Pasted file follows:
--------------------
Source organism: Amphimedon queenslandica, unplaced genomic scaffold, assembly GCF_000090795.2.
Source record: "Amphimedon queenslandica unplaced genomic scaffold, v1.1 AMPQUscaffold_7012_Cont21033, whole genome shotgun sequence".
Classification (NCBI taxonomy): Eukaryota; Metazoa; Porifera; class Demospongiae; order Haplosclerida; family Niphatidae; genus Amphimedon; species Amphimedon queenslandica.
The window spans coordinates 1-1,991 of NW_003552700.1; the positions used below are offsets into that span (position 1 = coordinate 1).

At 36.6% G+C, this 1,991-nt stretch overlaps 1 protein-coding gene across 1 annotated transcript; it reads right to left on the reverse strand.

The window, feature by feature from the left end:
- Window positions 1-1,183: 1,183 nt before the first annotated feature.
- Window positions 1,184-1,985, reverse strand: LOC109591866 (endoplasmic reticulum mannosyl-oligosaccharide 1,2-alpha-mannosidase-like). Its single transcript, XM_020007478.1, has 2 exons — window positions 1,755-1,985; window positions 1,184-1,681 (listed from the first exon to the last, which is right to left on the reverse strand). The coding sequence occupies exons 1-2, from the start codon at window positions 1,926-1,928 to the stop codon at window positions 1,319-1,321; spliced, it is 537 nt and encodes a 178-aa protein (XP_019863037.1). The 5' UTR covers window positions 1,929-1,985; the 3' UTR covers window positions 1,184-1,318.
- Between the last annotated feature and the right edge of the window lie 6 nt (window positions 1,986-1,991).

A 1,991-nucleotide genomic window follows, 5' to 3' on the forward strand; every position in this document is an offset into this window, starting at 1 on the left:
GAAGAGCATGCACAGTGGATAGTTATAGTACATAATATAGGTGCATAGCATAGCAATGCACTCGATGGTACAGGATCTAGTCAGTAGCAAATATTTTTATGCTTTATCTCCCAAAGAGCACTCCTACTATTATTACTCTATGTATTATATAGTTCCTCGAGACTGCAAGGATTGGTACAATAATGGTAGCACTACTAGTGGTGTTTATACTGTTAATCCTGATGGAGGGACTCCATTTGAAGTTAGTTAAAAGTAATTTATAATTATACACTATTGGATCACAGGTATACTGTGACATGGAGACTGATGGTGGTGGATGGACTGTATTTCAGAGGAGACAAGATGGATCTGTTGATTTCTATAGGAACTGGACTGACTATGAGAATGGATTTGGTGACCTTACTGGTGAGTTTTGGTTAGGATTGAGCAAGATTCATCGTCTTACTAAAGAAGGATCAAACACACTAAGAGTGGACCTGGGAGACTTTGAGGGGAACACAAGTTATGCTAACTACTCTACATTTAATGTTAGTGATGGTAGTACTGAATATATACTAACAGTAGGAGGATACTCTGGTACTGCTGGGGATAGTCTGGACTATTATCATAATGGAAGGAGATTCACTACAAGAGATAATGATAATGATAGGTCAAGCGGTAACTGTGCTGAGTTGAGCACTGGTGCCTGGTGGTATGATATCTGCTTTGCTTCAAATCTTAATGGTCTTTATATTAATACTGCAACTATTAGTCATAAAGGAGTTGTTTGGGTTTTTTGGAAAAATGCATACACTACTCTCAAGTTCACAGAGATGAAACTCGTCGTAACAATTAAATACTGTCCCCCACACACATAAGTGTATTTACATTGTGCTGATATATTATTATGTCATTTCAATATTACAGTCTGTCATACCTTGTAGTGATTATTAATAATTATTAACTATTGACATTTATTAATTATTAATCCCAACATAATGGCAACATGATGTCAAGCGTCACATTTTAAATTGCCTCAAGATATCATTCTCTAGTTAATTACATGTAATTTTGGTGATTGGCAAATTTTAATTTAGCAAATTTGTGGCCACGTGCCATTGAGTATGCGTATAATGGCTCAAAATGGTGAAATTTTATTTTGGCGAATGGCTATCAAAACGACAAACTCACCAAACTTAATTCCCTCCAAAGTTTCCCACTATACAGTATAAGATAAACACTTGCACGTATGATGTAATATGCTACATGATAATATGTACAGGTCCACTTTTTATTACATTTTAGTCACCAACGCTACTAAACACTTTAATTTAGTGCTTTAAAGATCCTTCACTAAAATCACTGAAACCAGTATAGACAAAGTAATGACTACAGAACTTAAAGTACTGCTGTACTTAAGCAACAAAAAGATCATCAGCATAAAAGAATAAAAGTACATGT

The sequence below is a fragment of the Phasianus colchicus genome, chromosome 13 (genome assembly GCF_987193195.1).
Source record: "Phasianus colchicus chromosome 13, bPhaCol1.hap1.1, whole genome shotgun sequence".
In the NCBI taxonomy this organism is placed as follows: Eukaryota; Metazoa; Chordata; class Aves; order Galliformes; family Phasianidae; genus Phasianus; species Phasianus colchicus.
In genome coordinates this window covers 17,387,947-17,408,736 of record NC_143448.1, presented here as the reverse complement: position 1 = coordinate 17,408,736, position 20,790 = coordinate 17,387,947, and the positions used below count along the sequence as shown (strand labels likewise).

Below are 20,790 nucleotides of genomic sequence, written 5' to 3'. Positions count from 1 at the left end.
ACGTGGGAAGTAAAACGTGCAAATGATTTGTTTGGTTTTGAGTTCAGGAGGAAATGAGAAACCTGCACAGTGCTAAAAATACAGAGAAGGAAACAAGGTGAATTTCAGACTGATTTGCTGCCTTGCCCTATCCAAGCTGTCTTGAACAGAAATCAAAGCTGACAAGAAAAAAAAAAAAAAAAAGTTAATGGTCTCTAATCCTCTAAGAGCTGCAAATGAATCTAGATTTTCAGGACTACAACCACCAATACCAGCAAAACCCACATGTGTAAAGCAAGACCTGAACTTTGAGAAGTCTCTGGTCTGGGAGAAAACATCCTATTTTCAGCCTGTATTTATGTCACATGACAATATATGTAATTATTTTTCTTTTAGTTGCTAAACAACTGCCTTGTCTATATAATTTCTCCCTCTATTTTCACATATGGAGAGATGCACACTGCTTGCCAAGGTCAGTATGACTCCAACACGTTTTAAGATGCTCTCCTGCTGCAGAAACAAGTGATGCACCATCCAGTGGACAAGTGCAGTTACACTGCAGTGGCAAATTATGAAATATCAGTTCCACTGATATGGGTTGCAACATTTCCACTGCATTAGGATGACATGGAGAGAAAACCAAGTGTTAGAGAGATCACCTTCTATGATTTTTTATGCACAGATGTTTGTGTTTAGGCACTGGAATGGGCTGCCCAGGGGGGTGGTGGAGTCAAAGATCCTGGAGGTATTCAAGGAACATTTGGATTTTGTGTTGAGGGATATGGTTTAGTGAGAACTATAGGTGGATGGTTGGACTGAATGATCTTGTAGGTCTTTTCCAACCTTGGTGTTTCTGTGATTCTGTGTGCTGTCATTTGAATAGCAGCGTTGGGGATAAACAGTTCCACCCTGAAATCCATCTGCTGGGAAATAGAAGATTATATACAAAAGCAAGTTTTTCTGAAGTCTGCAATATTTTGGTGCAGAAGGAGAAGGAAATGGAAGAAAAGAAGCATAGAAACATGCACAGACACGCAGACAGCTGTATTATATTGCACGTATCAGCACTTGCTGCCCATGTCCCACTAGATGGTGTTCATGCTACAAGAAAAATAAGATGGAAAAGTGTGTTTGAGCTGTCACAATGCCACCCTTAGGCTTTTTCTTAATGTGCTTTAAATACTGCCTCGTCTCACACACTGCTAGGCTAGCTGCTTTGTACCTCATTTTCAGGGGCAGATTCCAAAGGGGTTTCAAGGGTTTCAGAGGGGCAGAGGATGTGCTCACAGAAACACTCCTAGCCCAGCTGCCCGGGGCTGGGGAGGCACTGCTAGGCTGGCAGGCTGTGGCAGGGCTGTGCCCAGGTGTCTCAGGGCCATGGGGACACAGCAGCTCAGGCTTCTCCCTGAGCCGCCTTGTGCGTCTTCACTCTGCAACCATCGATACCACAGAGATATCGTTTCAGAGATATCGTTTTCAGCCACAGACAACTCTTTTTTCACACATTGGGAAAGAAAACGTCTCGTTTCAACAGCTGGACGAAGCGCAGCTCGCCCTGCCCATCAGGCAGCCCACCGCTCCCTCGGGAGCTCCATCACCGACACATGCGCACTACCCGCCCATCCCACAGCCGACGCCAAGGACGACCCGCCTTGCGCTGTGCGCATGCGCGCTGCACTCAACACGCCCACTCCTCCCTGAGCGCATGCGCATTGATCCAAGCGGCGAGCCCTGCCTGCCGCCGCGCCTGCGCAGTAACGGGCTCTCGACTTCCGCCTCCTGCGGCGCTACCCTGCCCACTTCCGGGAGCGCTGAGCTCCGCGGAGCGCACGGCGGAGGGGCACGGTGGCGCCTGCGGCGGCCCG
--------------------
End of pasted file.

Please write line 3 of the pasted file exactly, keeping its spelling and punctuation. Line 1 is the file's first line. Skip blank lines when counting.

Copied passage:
Classification (NCBI taxonomy): Eukaryota; Metazoa; Porifera; class Demospongiae; order Haplosclerida; family Niphatidae; genus Amphimedon; species Amphimedon queenslandica.